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RIVER OF LIFE

  • 17th April, 2021

(Mains GS 3 : Environment Conservation & Environmental pollution and degradation)

Context:

  •  India witnessed the world’s largest religious congregation as millions of pilgrims gathered for a holy dip in the Ganga during the Kumbh Mela at Haridwar.

Brief about Kumbh mela:

  • Since time immemorial, the Kumbh Mela has been a melting pot for varied beliefs, practices, philosophies and ideologies.
  •  Its earliest mention can be found in the Rigveda Parisista (Supplement to the Rigveda 1200-1000 BCE ). 
  • The Mahabharata (400-300 BCE) also mentions a bathing pilgrimage at Prayag as a means of atonement for past mistakes and guilt.
  • According to Hindu mythology, Kumbh Mela is an important and religious festival which is celebrated four times over the course of 12 years. 
  • The location of the festival keeps rotating between four pilgrimage sites situated on the banks of the holy rivers.
  •  These places are Haridwar on the Ganges in the Uttarakhand, Ujjain on the Shipra river in Madhya Pradesh, Nashik on the Godavari river in Maharashtra and Prayagraj at the confluence of three rivers Ganga, Yamuna and Saraswati in the Uttar Pradesh.

Pollution in river Ganga:

  • Unfortunately, over time, the increase in population, coupled with unregulated industrialisation and unsustainable agricultural practices, have led to a significant increase in pollutants in the river.
  • As a result, Ganga, which once sustained various forms of life, struggled to support its rich biodiversity.
  •  Depleting numbers of the Gangetic dolphins was a glaring example of this.

Government's efforts to clean Ganga :

  • Erstwhile governments tried to address the pollution problem of Ganga, but their efforts didn’t make a mark. Perhaps, the challenge was graver than perceived.
  •  In 2014, the Central government started a flagship programme called “Namami Gange”.
  •  It adopted a holistic approach which  is termed as a “Sangam” of public policy, technology intervention and community participation.
  • In 2016, the government issued a notification to authorise the National Mission for Clean Ganga (NMCG) to exercise powers under the Environment (Protection) Act, 1986.
  •  As a result, NMCG officials regularly conducted surprise checks on sewage treatment plants (STPs) and issued notices/directions to authorities wherever required.
  •  NMCG also issued directives regulating mining activities on river banks, prohibiting encroachment and regulating activities like the immersion of idols.

Efforts in right direction:

  • NMCG adopted cutting-edge technologies like satellite imagery, remote sensing and geospatial solutions which facilitated real-time monitoring of pollutants in Ganga and its tributaries. 
  • Scientific forecast models were deployed for designing new sewage treatment infrastructure. 
  • As a first, a hybrid annuity model was adopted for project implementation, thereby entrusting long-term responsibility for operations and maintenance on the project executors.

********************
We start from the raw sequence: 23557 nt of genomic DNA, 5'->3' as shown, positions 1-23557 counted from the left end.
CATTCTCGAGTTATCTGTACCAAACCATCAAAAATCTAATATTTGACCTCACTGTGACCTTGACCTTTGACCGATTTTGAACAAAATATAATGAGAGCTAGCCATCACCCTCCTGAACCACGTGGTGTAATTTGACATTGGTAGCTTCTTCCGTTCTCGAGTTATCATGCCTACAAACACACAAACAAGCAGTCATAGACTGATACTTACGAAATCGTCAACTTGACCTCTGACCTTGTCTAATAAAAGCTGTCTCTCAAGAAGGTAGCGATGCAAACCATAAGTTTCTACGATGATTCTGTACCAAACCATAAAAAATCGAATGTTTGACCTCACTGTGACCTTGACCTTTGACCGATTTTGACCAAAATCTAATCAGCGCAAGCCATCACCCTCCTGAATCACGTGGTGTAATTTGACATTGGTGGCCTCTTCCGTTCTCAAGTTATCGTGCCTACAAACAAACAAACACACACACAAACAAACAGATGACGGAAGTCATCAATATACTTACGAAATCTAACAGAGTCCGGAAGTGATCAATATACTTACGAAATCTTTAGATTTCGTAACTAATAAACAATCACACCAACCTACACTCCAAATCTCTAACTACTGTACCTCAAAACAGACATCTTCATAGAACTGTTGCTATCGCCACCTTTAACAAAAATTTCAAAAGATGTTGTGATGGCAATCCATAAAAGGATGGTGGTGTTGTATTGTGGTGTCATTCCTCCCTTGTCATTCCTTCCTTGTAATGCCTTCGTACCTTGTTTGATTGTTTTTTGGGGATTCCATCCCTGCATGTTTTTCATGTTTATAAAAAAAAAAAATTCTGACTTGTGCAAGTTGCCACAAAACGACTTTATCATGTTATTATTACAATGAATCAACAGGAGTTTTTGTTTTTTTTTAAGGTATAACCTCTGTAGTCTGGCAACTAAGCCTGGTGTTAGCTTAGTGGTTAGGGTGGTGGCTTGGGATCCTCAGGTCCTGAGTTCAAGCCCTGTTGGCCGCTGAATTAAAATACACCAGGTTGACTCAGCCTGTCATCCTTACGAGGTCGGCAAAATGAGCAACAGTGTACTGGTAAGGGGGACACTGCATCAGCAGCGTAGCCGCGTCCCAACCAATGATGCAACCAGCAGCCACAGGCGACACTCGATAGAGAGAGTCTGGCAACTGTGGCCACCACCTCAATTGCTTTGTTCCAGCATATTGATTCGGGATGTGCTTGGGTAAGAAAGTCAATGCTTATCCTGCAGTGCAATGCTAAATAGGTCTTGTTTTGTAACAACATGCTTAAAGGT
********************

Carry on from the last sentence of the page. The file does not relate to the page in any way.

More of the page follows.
•  A total of 342 projects worth over Rs 29,000 crore have been sanctioned, out of which 145 are completed.
  • Given Ganga’s central role in cultural rituals and rites, 123 ghats and 36 crematoriums have been constructed so far, while the Ganga Avalokan Museum has been set up at Chandighat in Haridwar.

Ensuring community participation:

  • To encourage community participation in cleaning the river, an awareness campaign is regularly carried out in cities, towns and villages alongside Ganga through a newly-established community force called “Ganga Praharis”. 
  • Through them, the government seeks to transform “jal chetna” into “jan chetna” and turn it into a “jal aandolan”.

Restoring biodiversity of the ganga:

  • To restore the river’s biodiversity, NMCG is actively collaborating with premier institutes like the Wildlife Institute of India, Dehradun, ICAR-Central Inland Fisheries Research Institute, Kolkata and the Centre for Environment Education, Ahmedabad.
  •  A baseline survey for mapping the biodiversity has been completed and more than 50 per cent of the river now offers high biodiversity value.
  •  NMCG, in association with the Ministry of Agriculture, is also promoting organic farming in villages of Uttarakhand (50,000 ha), UP (42,000 ha), Bihar (16,000 ha), Jharkhand (4,500 ha).
  • A long-term Intensive and Scientific Afforestation Plan is under implementation in the river basin along with the Forest Research Institute, Dehradun.
  • So far, 26,764 ha of area has been covered with local varieties of trees with an expenditure of Rs 337.2 crore.

Conclusion:

  • For better results of the programme, governance needs to be decentralised with more involvement of people living in the Ganga basin.
  • Thus a bottom-up approach ensures efficient and holistic  implementation of the programme and gives desired results.
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